|A collection of essays drawn from the Pell Honors Program held at Binghamton University, the State University of New York. Each essay addresses contemporary issues in justice and law. The essays originated as Honors papers through the Program in Philosophy, Politics, and Law of Binghamton University’s Harpur College of Arts and Sciences.
The Binghamton Journal of Philosophy publishes original research articles in philosophy written by undergraduate students under the close supervision of faculty members. The articles cover a full range of philosophical topics and traditions. Along with contributing to the contemporary literature on the issues they address, they illustrate the promise of the next generation of philosophers.
The articles are the products of the Pell Honors Program—a joint venture between the Philosophy Department and the Program in Philosophy, Politics, and Law at Binghamton University. The goal of the Pell Honors Program is to introduce undergraduate students to an intensive writing experience beyond the typical undergraduate education. Students write a peer- and jury-reviewed article that they then defend at a public conference. Students are exposed to graduate-level and professional standards of writing and speaking by developing their own philosophical writing in the context of working closely with faculty and the other participants in the program.
Each article in the journal has been written in consultation with the Director of the Pell Program and another faculty member who is an expert in the philosophical literature the article contributes to. Upon completion, the author presents and defends the paper to a panel of faculty and a public audience. Only papers that are judged suitable by the faculty panel are then revised for publication in the Binghamton Journal of Philosophy. This degree of faculty review is unique among undergraduate philosophy journals, most of which are edited by undergraduates.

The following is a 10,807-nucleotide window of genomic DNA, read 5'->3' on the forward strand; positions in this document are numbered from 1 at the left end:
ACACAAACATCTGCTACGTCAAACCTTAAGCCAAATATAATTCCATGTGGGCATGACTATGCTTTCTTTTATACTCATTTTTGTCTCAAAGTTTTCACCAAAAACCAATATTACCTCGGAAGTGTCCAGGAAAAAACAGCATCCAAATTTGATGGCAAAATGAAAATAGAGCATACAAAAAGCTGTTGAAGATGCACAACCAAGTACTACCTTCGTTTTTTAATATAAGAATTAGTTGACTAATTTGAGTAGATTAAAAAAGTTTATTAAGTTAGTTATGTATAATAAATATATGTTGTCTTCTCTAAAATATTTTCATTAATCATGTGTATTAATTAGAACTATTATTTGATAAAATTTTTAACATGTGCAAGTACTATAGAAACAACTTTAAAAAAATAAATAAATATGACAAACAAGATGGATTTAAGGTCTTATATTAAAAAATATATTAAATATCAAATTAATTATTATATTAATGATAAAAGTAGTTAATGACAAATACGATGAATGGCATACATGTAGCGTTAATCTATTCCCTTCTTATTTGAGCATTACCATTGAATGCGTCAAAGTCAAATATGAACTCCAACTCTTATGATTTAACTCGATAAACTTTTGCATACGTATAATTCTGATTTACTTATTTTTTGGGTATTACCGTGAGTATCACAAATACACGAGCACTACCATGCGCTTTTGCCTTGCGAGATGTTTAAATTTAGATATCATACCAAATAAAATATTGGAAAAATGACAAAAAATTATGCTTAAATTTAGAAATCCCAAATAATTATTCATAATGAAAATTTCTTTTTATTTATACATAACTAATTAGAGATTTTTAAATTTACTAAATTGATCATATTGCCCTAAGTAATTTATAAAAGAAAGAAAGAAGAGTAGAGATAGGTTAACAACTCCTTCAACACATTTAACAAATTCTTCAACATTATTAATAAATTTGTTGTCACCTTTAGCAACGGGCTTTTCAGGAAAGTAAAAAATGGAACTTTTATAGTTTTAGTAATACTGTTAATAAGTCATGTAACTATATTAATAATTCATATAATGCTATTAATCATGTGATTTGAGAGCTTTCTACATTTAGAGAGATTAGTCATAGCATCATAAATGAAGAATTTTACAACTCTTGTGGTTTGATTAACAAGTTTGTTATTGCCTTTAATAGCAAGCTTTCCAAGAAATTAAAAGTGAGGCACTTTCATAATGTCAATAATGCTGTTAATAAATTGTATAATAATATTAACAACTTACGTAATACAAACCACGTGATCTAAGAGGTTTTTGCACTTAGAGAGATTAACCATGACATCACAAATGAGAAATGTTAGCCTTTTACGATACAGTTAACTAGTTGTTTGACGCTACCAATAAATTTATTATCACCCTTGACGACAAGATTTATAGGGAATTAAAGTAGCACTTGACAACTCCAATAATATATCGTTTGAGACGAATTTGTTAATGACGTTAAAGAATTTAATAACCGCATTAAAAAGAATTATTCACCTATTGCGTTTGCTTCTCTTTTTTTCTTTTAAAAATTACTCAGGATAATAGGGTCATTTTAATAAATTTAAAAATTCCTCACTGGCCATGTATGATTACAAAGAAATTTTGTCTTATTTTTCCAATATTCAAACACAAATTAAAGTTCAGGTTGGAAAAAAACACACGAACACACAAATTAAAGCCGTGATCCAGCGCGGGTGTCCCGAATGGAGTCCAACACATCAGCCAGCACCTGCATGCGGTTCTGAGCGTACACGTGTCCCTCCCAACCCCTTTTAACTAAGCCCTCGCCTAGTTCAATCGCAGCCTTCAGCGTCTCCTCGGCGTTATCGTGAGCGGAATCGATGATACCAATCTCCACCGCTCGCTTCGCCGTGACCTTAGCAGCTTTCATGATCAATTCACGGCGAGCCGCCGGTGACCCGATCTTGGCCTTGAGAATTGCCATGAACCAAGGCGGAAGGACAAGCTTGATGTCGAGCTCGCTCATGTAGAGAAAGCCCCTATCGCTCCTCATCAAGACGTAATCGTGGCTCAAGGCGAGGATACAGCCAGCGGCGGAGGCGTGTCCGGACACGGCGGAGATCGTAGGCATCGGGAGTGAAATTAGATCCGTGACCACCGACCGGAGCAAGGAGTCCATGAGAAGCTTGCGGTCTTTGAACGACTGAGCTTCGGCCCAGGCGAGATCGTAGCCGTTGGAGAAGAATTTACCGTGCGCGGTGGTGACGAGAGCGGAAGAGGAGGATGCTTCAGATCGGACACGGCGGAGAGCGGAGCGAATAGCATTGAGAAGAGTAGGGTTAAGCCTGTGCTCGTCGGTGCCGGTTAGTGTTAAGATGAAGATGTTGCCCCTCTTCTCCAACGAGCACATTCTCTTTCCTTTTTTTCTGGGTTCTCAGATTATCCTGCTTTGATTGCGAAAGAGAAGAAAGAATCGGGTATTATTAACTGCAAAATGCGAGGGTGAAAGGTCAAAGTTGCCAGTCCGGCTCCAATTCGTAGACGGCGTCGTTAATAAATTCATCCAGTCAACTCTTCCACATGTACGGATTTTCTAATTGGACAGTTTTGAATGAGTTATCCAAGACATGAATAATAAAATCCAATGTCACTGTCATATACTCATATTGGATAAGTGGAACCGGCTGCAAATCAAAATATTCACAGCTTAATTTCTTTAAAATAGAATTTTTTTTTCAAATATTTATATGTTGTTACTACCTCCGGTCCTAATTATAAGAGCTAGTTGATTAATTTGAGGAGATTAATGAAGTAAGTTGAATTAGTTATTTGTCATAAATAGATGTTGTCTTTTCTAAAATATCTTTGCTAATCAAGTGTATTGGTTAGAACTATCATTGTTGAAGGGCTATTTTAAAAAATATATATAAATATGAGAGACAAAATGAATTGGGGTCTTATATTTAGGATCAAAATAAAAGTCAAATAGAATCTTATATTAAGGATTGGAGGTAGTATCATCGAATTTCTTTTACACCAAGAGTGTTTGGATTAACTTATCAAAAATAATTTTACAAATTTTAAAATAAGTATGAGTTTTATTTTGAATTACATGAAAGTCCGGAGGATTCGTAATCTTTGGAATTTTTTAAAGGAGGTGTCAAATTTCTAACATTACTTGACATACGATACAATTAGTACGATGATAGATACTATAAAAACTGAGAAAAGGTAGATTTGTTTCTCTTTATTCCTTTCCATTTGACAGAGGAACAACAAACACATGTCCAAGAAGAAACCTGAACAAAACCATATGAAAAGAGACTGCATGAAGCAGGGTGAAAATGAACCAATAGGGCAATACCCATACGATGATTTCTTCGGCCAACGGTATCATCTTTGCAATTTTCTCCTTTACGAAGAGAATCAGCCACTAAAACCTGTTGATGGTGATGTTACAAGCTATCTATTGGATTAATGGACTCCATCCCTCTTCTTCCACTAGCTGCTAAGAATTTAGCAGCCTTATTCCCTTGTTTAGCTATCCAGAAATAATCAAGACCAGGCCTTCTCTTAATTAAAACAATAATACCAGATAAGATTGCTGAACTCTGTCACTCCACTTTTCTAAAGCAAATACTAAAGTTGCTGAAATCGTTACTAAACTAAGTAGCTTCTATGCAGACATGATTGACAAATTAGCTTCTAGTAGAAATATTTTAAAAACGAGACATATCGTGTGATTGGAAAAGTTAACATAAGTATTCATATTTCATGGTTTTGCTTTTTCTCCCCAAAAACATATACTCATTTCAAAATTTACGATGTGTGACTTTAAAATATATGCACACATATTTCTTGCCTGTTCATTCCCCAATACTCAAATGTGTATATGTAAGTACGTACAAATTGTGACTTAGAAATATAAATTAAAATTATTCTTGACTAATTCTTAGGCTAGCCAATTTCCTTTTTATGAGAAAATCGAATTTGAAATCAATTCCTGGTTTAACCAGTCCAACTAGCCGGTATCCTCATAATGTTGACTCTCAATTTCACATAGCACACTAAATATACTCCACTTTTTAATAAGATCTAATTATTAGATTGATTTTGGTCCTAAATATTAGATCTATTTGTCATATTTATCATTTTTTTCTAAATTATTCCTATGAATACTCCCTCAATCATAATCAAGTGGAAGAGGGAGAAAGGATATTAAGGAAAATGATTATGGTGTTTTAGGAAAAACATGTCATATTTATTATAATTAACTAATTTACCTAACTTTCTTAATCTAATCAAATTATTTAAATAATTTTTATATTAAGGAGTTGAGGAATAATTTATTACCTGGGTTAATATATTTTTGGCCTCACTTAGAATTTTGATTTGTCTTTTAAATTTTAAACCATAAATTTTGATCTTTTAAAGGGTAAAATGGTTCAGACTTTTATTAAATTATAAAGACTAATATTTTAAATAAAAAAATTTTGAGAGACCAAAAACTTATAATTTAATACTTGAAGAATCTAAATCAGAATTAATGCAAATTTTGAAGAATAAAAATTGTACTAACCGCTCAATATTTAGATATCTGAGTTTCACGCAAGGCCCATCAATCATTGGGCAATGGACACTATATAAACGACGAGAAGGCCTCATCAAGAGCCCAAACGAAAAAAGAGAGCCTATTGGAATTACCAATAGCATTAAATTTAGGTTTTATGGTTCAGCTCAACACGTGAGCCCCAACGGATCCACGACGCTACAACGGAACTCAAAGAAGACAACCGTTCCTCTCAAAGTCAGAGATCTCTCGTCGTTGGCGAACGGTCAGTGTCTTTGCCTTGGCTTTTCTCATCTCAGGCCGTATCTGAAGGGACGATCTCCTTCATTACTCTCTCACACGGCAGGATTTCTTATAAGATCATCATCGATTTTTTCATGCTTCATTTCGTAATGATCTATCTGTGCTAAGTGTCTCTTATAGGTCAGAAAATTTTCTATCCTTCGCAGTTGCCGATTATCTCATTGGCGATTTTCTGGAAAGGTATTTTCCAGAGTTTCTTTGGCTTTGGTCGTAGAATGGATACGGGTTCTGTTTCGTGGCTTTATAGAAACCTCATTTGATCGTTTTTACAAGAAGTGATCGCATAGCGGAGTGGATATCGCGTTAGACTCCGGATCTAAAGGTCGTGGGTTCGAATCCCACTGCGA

The Binghamton Journal Philosophy serves as a model for undergraduate research in philosophy. Each article makes an original contribution to scholarship, each is the work of an undergraduate student, and each is the product of a focused and innovative mentoring effort on the part of faculty. It is thus of special interest, both intellectually and pedagogically, to all academic philosophers and their students.
Christopher Morgan-Knapp is Associate Professor of Philosophy and Director of the Program in Philosophy, Politics, and Law at Binghamton University, State University of New York.